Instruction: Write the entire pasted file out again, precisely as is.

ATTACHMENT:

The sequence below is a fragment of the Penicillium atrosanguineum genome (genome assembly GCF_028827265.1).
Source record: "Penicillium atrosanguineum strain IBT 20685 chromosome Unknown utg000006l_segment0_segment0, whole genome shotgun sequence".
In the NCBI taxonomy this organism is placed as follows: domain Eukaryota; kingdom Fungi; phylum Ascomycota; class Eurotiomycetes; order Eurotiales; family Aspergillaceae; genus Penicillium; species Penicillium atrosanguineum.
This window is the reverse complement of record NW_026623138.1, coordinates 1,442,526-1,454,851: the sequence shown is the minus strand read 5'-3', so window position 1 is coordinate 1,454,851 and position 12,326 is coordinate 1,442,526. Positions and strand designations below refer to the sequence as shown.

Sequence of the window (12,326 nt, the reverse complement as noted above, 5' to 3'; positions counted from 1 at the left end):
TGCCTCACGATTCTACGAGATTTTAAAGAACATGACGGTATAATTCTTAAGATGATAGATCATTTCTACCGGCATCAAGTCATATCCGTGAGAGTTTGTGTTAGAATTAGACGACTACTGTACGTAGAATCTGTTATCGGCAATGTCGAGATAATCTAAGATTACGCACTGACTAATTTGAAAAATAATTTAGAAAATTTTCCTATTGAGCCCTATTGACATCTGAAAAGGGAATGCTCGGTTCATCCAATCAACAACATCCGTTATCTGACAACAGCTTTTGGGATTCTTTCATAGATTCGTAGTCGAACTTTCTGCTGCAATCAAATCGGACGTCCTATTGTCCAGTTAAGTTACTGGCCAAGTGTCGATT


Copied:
The sequence below is a fragment of the Penicillium atrosanguineum genome (genome assembly GCF_028827265.1).
Source record: "Penicillium atrosanguineum strain IBT 20685 chromosome Unknown utg000006l_segment0_segment0, whole genome shotgun sequence".
In the NCBI taxonomy this organism is placed as follows: domain Eukaryota; kingdom Fungi; phylum Ascomycota; class Eurotiomycetes; order Eurotiales; family Aspergillaceae; genus Penicillium; species Penicillium atrosanguineum.
This window is the reverse complement of record NW_026623138.1, coordinates 1,442,526-1,454,851: the sequence shown is the minus strand read 5'-3', so window position 1 is coordinate 1,454,851 and position 12,326 is coordinate 1,442,526. Positions and strand designations below refer to the sequence as shown.

Sequence of the window (12,326 nt, the reverse complement as noted above, 5' to 3'; positions counted from 1 at the left end):
TGCCTCACGATTCTACGAGATTTTAAAGAACATGACGGTATAATTCTTAAGATGATAGATCATTTCTACCGGCATCAAGTCATATCCGTGAGAGTTTGTGTTAGAATTAGACGACTACTGTACGTAGAATCTGTTATCGGCAATGTCGAGATAATCTAAGATTACGCACTGACTAATTTGAAAAATAATTTAGAAAATTTTCCTATTGAGCCCTATTGACATCTGAAAAGGGAATGCTCGGTTCATCCAATCAACAACATCCGTTATCTGACAACAGCTTTTGGGATTCTTTCATAGATTCGTAGTCGAACTTTCTGCTGCAATCAAATCGGACGTCCTATTGTCCAGTTAAGTTACTGGCCAAGTGTCGATT